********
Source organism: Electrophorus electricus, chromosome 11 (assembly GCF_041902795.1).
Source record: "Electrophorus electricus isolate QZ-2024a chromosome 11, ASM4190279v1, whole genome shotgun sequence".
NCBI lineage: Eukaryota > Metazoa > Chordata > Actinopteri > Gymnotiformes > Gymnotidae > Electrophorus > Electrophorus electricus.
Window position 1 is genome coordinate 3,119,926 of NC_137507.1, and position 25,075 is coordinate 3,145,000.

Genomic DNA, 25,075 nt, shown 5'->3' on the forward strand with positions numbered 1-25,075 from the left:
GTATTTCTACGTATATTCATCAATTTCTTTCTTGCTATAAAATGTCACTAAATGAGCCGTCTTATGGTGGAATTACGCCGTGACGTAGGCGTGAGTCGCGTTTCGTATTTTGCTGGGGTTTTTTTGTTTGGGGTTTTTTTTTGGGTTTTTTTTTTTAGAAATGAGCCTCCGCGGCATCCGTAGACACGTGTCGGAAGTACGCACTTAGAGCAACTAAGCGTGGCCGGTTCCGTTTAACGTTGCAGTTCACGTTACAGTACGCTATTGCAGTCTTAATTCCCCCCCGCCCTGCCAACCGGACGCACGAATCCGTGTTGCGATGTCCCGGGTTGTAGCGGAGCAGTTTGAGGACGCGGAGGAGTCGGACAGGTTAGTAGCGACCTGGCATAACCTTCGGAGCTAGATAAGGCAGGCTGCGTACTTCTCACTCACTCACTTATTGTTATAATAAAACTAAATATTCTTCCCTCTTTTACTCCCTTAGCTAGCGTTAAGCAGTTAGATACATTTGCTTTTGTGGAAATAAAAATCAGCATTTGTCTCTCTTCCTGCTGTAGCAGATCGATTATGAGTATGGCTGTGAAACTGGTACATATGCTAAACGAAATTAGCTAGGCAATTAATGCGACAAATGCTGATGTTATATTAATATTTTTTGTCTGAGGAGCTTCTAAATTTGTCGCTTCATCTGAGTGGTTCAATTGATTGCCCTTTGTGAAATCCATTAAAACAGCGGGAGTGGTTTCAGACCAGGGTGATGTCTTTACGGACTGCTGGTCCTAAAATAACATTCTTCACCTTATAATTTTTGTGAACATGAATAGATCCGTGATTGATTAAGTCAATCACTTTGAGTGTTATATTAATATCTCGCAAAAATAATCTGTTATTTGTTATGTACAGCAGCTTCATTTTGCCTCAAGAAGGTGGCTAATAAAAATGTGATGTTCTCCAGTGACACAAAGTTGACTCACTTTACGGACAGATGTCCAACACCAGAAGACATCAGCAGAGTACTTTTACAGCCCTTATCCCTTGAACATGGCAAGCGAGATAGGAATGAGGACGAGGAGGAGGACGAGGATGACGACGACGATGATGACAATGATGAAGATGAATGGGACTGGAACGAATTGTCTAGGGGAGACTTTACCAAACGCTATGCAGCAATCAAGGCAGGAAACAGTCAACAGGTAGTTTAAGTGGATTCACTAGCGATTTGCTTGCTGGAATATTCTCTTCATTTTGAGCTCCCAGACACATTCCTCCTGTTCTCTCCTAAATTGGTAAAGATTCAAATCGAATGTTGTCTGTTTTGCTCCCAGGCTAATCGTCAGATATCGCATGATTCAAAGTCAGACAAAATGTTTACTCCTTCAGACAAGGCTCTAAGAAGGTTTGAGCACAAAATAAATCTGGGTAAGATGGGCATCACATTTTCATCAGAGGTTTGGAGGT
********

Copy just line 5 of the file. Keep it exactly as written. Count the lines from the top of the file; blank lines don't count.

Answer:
Genomic DNA, 25,075 nt, shown 5'->3' on the forward strand with positions numbered 1-25,075 from the left: